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In “When Customers Help Set Prices,” in the Summer 2014 issue of MIT Sloan Management Review, authors Marco Bertini (ESADE Business School) and Oded Koenigsberg (London Business School) lay out the pros and cons — and ins and outs — of involving customers in pricing decisions.
They explain that although company-imposed pricing is common, prices can also be set in collaboration with customers and even by customers themselves.
Letting customers have input on prices provides opportunities for customization and can promote greater customer engagement. At the same time, the decision to move away from fixed prices has organizational impacts and entails its own costs.
Many companies are wary of pay-as-you-wish pricing because they fear it will encourage freeloaders. Under pay-as-you-wish pricing, the company delegates responsibility for pricing to the customer. Customers can pay whatever they want, and sellers are committed to honoring their obligation. So what’s to keep too many people from choosing to pay nothing?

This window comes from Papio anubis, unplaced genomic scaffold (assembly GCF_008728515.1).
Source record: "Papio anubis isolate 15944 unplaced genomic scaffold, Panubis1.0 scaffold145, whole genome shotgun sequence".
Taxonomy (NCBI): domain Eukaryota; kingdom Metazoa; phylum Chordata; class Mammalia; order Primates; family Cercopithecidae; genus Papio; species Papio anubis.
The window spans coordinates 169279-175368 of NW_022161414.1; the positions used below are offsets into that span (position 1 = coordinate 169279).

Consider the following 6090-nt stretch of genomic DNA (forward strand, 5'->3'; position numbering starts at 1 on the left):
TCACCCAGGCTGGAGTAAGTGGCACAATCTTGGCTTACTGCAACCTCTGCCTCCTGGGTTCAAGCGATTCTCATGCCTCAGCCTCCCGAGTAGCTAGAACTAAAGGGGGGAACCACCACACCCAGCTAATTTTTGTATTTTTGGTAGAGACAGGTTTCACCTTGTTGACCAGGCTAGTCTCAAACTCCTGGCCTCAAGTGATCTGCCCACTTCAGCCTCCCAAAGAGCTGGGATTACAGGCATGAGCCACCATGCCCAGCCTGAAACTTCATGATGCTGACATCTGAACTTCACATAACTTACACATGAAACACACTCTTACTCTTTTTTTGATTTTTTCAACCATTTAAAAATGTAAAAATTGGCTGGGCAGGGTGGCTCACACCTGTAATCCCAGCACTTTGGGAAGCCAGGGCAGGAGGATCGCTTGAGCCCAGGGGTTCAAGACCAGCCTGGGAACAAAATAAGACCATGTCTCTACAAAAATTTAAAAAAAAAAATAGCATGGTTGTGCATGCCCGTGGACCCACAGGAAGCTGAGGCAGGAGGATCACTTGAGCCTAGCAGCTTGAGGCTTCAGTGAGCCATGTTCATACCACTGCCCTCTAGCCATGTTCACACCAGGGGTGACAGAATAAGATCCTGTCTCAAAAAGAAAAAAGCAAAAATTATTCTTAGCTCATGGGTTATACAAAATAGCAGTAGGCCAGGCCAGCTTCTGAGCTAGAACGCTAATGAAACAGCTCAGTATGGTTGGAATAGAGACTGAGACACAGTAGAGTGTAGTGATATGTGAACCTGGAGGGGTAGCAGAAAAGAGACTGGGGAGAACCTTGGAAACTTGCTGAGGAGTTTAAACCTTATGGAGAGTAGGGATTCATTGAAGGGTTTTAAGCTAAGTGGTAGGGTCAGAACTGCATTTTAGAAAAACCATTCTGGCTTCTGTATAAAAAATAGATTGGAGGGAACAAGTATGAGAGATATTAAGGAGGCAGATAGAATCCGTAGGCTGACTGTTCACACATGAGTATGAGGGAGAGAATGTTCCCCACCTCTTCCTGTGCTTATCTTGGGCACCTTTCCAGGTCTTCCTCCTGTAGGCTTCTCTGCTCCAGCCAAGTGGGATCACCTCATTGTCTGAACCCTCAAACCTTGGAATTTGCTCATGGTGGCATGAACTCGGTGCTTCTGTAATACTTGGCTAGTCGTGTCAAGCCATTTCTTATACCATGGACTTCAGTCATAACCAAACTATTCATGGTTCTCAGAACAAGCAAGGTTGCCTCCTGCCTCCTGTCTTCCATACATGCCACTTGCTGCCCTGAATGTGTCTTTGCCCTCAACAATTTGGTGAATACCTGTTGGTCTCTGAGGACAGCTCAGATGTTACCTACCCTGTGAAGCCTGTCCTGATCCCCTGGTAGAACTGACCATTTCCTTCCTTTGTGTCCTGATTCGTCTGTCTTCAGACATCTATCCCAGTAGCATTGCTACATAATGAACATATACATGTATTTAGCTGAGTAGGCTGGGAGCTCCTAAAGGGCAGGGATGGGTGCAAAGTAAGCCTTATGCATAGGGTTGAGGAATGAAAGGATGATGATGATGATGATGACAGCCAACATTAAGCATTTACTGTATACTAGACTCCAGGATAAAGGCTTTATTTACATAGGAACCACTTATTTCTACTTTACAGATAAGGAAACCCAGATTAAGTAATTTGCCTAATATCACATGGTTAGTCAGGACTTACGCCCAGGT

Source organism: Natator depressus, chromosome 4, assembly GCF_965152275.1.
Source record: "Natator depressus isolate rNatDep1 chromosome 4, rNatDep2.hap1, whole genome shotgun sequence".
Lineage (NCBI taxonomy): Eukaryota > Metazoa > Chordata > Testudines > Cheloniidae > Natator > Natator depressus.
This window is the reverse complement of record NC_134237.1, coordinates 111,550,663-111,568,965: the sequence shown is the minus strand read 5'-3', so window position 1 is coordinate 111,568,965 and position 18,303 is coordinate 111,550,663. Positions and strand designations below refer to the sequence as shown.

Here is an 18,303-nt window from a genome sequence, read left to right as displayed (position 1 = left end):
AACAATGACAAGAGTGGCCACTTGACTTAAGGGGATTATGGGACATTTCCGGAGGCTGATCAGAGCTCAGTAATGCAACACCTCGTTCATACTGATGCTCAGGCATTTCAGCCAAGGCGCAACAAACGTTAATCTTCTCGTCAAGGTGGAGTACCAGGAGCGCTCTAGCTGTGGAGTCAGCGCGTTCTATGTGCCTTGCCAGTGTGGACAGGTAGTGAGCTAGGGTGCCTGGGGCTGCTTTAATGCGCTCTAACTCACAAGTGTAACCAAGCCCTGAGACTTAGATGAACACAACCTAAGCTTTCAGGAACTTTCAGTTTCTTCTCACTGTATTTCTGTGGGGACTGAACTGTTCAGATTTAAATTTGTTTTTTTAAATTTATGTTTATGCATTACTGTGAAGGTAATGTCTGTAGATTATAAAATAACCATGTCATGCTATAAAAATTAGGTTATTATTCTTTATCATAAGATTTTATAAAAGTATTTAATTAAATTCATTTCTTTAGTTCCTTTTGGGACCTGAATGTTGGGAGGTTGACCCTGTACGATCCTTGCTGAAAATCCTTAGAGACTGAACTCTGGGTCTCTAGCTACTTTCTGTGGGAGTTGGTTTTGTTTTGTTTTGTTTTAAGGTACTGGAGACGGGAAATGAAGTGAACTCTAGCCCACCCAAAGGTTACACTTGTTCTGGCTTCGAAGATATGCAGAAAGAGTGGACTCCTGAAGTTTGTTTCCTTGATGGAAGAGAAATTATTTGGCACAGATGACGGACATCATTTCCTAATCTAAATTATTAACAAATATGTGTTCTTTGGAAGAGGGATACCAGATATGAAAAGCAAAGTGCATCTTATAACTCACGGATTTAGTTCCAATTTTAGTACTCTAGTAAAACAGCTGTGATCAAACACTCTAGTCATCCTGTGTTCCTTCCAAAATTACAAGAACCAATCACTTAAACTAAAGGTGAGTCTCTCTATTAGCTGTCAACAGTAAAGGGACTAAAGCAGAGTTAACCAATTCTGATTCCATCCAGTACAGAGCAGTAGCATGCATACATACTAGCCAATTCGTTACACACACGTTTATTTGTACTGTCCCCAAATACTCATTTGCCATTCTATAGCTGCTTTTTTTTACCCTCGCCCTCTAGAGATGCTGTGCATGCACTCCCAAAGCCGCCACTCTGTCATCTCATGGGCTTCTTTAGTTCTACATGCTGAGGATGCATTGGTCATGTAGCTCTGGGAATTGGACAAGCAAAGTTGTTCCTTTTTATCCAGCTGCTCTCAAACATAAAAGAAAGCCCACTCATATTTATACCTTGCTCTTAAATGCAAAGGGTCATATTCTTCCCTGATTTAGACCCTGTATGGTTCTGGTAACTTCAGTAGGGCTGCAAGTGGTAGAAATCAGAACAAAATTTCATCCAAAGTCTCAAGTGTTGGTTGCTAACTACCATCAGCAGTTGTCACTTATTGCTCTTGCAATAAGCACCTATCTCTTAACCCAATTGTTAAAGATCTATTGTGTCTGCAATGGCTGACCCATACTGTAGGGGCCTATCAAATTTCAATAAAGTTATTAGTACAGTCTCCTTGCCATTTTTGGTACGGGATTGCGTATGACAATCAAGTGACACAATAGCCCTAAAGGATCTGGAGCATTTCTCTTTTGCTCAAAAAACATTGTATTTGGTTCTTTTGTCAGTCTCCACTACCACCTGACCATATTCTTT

“The ideal safeguard against freeloading is to ensure that the pricing model aligns self-interest and truth telling,” write Bertini and Koenigsberg. “That is, that customers reveal their personal valuations because it is in their best interests to do so. A price menu, for example, must be designed so that customers choose the option priced closest to their individual willingness to pay. Similarly, a successful auction is one that motivates people to bid what the item is worth to them.”
But this kind of precision is not always possible, the authors note. They suggest three other ways to help keep payments fair and to keep people from choosing “free”:
1. Nudge customers by citing benchmarks.
Admission to the Metropolitan Museum of Art in New York, for example, is pay-as-you-wish, but the website and the ticketbooth have large notices recommending a $25 donation for adults. The notice includes the explanation: “To help cover the costs of exhibitions, we ask that you please pay the full recommended amount.”
2. Emphasize fairness, altruism and reciprocity.
Disney tested a pay-as-you-wish pricing program for photographs taken of visitors during a theme park ride.